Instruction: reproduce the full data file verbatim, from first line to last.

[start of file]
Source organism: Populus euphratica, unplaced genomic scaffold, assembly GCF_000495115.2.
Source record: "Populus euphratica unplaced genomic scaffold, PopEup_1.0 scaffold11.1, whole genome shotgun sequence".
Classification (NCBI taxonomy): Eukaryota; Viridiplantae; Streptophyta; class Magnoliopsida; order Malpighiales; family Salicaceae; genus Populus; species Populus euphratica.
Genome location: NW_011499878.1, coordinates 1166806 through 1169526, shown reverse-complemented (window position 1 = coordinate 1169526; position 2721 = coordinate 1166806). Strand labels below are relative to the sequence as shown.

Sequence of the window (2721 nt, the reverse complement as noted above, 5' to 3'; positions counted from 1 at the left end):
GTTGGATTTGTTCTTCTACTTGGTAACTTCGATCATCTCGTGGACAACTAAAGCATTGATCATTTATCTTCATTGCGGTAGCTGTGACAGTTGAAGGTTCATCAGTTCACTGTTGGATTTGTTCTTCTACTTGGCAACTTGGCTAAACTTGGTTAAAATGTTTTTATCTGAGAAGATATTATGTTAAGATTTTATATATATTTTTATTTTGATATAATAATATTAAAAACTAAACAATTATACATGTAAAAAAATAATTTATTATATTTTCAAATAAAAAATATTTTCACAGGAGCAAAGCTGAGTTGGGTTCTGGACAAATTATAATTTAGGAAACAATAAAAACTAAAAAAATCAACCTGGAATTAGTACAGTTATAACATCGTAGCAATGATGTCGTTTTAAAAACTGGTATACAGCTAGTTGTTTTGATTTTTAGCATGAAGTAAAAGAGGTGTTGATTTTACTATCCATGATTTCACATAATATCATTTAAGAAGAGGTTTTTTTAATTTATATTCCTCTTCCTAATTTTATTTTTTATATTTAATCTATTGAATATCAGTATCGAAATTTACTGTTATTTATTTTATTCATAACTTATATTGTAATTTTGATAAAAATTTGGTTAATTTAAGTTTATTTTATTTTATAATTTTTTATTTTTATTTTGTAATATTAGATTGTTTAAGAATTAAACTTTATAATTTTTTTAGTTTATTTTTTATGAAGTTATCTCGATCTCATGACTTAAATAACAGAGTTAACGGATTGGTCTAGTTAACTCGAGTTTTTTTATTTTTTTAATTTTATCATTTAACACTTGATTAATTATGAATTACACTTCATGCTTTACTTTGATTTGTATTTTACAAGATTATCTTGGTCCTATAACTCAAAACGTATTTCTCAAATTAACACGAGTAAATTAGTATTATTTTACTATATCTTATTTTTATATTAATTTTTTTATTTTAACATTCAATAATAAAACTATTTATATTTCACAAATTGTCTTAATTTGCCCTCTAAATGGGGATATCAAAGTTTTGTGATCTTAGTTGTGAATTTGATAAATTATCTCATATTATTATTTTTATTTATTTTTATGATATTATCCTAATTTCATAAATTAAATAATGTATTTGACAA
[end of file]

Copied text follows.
Source organism: Populus euphratica, unplaced genomic scaffold, assembly GCF_000495115.2.
Source record: "Populus euphratica unplaced genomic scaffold, PopEup_1.0 scaffold11.1, whole genome shotgun sequence".
Classification (NCBI taxonomy): Eukaryota; Viridiplantae; Streptophyta; class Magnoliopsida; order Malpighiales; family Salicaceae; genus Populus; species Populus euphratica.
Genome location: NW_011499878.1, coordinates 1166806 through 1169526, shown reverse-complemented (window position 1 = coordinate 1169526; position 2721 = coordinate 1166806). Strand labels below are relative to the sequence as shown.

Sequence of the window (2721 nt, the reverse complement as noted above, 5' to 3'; positions counted from 1 at the left end):
GTTGGATTTGTTCTTCTACTTGGTAACTTCGATCATCTCGTGGACAACTAAAGCATTGATCATTTATCTTCATTGCGGTAGCTGTGACAGTTGAAGGTTCATCAGTTCACTGTTGGATTTGTTCTTCTACTTGGCAACTTGGCTAAACTTGGTTAAAATGTTTTTATCTGAGAAGATATTATGTTAAGATTTTATATATATTTTTATTTTGATATAATAATATTAAAAACTAAACAATTATACATGTAAAAAAATAATTTATTATATTTTCAAATAAAAAATATTTTCACAGGAGCAAAGCTGAGTTGGGTTCTGGACAAATTATAATTTAGGAAACAATAAAAACTAAAAAAATCAACCTGGAATTAGTACAGTTATAACATCGTAGCAATGATGTCGTTTTAAAAACTGGTATACAGCTAGTTGTTTTGATTTTTAGCATGAAGTAAAAGAGGTGTTGATTTTACTATCCATGATTTCACATAATATCATTTAAGAAGAGGTTTTTTTAATTTATATTCCTCTTCCTAATTTTATTTTTTATATTTAATCTATTGAATATCAGTATCGAAATTTACTGTTATTTATTTTATTCATAACTTATATTGTAATTTTGATAAAAATTTGGTTAATTTAAGTTTATTTTATTTTATAATTTTTTATTTTTATTTTGTAATATTAGATTGTTTAAGAATTAAACTTTATAATTTTTTTAGTTTATTTTTTATGAAGTTATCTCGATCTCATGACTTAAATAACAGAGTTAACGGATTGGTCTAGTTAACTCGAGTTTTTTTATTTTTTTAATTTTATCATTTAACACTTGATTAATTATGAATTACACTTCATGCTTTACTTTGATTTGTATTTTACAAGATTATCTTGGTCCTATAACTCAAAACGTATTTCTCAAATTAACACGAGTAAATTAGTATTATTTTACTATATCTTATTTTTATATTAATTTTTTTATTTTAACATTCAATAATAAAACTATTTATATTTCACAAATTGTCTTAATTTGCCCTCTAAATGGGGATATCAAAGTTTTGTGATCTTAGTTGTGAATTTGATAAATTATCTCATATTATTATTTTTATTTATTTTTATGATATTATCCTAATTTCATAAATTAAATAATGTATTTGACAA